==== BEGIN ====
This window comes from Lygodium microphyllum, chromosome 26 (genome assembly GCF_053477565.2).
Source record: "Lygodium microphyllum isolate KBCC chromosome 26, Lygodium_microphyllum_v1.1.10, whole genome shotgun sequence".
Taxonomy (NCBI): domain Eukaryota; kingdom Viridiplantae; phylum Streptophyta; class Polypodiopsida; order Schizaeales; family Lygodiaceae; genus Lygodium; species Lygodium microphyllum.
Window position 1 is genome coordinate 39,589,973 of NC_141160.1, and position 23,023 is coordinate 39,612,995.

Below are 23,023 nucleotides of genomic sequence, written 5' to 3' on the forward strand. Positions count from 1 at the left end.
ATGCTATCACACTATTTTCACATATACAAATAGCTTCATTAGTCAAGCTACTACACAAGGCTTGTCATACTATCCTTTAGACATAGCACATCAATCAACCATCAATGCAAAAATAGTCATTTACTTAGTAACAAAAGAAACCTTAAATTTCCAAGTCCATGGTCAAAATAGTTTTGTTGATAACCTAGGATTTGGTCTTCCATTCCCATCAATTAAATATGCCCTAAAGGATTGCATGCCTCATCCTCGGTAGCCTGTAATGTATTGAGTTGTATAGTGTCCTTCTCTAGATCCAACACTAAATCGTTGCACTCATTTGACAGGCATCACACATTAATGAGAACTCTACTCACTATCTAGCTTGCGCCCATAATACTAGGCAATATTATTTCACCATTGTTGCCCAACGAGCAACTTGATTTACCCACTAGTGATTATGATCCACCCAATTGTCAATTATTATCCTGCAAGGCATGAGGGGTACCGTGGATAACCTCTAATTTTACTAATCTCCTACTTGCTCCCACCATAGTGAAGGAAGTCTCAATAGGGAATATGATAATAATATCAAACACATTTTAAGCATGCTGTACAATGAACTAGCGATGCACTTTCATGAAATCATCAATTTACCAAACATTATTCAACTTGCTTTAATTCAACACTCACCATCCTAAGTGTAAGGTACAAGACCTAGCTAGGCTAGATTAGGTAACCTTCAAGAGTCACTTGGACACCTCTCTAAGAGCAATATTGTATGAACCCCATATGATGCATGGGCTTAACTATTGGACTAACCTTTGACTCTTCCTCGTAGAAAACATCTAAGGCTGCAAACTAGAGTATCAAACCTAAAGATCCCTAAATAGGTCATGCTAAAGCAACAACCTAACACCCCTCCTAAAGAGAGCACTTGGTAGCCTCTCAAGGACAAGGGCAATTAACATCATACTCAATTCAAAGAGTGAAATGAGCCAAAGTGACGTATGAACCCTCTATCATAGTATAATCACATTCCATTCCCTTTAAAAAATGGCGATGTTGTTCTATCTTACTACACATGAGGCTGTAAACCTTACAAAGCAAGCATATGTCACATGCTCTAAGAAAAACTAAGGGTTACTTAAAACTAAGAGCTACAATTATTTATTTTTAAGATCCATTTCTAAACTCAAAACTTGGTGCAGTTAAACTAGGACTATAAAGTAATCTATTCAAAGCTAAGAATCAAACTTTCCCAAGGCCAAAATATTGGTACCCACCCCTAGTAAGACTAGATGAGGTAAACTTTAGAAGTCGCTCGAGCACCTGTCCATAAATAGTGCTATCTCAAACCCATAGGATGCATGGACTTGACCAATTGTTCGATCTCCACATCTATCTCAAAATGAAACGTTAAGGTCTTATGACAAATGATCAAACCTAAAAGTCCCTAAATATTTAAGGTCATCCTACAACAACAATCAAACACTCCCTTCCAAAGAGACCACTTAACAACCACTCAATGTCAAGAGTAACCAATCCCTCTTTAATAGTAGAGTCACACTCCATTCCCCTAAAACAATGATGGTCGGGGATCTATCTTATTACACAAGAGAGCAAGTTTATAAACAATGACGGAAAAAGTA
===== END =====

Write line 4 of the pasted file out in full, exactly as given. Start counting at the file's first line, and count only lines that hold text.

Window position 1 is genome coordinate 39,589,973 of NC_141160.1, and position 23,023 is coordinate 39,612,995.